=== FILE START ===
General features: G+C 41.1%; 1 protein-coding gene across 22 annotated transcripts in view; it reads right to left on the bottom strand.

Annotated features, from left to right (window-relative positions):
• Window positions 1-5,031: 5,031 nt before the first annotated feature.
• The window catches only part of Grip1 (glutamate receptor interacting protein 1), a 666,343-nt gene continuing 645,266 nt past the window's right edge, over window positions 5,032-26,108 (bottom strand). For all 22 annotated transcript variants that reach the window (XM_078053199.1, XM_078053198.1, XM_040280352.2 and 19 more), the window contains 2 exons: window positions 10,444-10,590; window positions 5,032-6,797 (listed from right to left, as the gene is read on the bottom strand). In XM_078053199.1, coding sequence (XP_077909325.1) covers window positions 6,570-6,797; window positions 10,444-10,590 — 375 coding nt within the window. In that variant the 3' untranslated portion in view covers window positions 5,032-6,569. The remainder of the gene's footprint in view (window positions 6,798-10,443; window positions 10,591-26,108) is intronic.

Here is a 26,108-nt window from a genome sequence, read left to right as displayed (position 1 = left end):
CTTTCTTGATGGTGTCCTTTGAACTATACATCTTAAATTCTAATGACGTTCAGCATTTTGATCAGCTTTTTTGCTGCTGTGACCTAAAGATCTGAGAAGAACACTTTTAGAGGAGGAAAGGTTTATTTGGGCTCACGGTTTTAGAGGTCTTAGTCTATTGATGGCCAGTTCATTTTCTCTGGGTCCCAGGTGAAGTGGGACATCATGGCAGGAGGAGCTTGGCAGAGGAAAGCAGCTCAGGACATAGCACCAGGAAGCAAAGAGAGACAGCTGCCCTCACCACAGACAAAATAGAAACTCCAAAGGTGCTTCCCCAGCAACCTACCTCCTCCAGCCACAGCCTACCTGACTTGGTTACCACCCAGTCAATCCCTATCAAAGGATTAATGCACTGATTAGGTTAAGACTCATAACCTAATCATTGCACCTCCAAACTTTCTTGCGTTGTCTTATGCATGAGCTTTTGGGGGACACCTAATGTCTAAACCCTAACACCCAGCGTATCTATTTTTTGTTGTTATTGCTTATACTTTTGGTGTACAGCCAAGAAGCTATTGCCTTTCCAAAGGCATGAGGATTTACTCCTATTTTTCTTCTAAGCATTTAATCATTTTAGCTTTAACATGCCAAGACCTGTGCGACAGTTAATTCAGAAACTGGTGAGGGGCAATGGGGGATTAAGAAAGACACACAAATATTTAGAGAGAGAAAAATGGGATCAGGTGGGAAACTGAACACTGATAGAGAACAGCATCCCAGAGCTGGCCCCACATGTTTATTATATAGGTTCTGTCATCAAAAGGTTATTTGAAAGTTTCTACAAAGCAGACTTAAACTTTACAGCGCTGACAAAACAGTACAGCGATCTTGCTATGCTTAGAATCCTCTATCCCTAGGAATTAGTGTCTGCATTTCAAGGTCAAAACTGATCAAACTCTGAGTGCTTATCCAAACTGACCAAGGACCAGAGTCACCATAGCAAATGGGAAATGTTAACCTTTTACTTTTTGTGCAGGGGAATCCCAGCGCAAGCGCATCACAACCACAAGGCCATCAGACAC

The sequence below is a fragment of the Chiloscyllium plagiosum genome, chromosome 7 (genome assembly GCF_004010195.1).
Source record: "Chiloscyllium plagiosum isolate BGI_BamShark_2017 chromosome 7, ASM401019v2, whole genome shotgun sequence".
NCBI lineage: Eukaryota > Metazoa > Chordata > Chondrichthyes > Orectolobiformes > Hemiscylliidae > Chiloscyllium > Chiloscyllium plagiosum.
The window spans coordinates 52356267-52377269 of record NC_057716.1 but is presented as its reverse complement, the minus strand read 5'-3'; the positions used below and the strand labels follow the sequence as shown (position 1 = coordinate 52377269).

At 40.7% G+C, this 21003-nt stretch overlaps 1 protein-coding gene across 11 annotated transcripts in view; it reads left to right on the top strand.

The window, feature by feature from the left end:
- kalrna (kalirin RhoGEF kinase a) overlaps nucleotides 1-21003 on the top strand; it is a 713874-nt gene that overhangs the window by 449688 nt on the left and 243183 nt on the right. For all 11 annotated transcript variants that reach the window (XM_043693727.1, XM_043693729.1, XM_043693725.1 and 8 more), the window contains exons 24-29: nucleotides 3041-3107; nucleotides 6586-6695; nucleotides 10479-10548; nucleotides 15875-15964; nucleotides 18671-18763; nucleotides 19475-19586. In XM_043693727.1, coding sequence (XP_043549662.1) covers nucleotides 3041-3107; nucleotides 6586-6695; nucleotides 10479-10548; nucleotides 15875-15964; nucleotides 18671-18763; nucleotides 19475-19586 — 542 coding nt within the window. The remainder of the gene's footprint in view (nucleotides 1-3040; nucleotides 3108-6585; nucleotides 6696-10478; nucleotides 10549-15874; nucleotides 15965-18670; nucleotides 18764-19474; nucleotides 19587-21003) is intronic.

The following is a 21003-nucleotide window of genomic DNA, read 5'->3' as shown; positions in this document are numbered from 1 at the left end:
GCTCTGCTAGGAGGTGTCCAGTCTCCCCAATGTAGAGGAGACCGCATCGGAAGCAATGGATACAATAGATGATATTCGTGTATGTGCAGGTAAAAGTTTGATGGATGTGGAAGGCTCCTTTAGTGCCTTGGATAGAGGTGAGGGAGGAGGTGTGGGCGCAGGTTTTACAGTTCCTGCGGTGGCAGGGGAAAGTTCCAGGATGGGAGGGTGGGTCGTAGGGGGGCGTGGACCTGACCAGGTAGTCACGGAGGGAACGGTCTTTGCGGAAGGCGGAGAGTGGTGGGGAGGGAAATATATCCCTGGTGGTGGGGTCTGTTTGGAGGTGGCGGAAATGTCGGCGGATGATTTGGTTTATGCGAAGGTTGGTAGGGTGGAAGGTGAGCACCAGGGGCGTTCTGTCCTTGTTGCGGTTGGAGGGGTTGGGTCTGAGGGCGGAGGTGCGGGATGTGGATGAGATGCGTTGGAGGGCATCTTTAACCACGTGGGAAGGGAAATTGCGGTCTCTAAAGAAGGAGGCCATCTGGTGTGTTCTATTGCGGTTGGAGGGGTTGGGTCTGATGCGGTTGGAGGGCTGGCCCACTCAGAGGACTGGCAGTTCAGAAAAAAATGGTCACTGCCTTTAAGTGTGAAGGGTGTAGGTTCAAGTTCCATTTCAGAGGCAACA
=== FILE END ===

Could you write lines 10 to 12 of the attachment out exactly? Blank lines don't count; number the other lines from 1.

The window spans coordinates 52356267-52377269 of record NC_057716.1 but is presented as its reverse complement, the minus strand read 5'-3'; the positions used below and the strand labels follow the sequence as shown (position 1 = coordinate 52377269).

At 40.7% G+C, this 21003-nt stretch overlaps 1 protein-coding gene across 11 annotated transcripts in view; it reads left to right on the top strand.

The window, feature by feature from the left end: